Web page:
The scope of the AI Regulation is limited to developers and users of the AI system. Although the situation of the end user is outside this scope, it does give rise to labeling as a high-risk system. Among other things, this leads to special compliance requirements: In the manner of product regulation, quality assurance measures are formulated, certification procedures are opened, and the responsibilities of supervisory authorities are arranged.
Risk of discrimination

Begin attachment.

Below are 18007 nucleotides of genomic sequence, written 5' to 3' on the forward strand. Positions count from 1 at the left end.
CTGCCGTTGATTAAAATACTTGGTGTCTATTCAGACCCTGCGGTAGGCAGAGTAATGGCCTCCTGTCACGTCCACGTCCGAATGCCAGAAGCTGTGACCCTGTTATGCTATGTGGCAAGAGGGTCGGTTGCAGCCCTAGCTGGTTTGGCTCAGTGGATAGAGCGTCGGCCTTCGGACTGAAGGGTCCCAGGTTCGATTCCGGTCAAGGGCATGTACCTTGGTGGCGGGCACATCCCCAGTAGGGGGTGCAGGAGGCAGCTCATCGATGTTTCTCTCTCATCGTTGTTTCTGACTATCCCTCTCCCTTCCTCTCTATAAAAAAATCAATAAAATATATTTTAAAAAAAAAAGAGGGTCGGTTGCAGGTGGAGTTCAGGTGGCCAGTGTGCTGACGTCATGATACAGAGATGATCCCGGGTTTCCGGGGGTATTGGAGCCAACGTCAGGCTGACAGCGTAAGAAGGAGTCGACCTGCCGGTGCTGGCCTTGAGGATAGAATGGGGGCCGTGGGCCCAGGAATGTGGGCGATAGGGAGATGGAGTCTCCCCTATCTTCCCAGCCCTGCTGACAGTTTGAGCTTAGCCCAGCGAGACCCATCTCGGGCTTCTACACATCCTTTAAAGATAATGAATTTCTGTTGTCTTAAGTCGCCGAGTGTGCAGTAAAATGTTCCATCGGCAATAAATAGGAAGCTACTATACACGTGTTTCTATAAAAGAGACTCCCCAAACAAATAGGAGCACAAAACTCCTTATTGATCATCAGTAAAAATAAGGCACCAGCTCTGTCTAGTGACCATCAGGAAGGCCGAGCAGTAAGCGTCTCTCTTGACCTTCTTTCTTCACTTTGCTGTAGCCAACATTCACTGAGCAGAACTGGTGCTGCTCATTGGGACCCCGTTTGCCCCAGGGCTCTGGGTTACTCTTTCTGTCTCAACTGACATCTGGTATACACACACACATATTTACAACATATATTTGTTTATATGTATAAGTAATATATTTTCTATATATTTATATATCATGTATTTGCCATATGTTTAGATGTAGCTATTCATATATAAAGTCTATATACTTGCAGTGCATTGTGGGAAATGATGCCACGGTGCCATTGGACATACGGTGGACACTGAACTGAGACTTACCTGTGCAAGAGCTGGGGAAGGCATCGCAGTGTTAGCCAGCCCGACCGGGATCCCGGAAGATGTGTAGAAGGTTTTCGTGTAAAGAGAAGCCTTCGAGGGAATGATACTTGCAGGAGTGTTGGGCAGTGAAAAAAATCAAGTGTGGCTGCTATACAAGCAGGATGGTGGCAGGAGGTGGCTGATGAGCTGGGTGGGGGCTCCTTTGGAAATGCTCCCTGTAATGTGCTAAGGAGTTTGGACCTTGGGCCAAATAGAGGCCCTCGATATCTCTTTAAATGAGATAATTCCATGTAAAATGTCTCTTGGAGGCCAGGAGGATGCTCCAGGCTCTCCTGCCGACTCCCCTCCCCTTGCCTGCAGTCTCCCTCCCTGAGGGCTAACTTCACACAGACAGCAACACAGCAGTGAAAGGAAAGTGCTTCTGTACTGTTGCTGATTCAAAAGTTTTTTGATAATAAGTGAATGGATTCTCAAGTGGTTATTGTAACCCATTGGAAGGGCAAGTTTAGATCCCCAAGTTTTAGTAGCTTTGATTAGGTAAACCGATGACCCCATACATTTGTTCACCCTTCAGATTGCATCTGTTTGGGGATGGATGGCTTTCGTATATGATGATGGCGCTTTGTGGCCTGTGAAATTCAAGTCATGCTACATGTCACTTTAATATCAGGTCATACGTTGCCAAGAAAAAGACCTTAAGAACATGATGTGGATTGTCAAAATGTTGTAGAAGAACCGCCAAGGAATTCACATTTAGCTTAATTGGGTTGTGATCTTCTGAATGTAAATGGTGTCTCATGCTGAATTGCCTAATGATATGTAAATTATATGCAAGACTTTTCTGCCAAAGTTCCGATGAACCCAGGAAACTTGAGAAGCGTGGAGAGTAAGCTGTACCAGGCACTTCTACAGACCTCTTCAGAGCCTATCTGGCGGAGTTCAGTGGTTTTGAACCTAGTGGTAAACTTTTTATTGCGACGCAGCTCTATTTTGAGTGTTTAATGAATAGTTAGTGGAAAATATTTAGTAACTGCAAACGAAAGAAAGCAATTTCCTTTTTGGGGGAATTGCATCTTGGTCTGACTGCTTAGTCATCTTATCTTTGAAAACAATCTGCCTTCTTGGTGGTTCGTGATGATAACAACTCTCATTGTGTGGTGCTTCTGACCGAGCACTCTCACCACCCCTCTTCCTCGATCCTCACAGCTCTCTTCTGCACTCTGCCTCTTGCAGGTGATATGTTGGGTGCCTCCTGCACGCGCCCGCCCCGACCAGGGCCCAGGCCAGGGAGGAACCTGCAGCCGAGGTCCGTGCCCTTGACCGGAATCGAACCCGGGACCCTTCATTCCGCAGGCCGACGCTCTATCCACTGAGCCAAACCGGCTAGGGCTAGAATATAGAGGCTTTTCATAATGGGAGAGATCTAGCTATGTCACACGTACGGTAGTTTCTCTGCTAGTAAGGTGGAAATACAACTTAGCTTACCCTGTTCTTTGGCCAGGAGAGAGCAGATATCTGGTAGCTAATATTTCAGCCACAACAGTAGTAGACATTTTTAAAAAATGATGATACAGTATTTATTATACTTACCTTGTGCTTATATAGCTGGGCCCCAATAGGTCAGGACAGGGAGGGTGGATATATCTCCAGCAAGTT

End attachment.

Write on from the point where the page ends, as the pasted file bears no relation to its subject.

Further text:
The recital already cited talks about the fact that AI systems used to assess creditworthiness pose a risk of discrimination. Following research results in computer science, there is talk of "historical discrimination patterns" ("historical bias"), which lead to the perpetuation of experienced discrimination "based on racial or ethnic origin, disability, age, or sexual orientation". The reason for this has to do with the specifics of machine learning. An AI system "learns" based on whatever empirical data its developer provides it with. It thus creates the profile of the successful borrower on the basis of people who have been able to service extended credit in the past. Put the other way around: Individuals who belong to a group of people who have had difficulty obtaining credit in the past will also initially classify the AI system as high-risk candidate:s.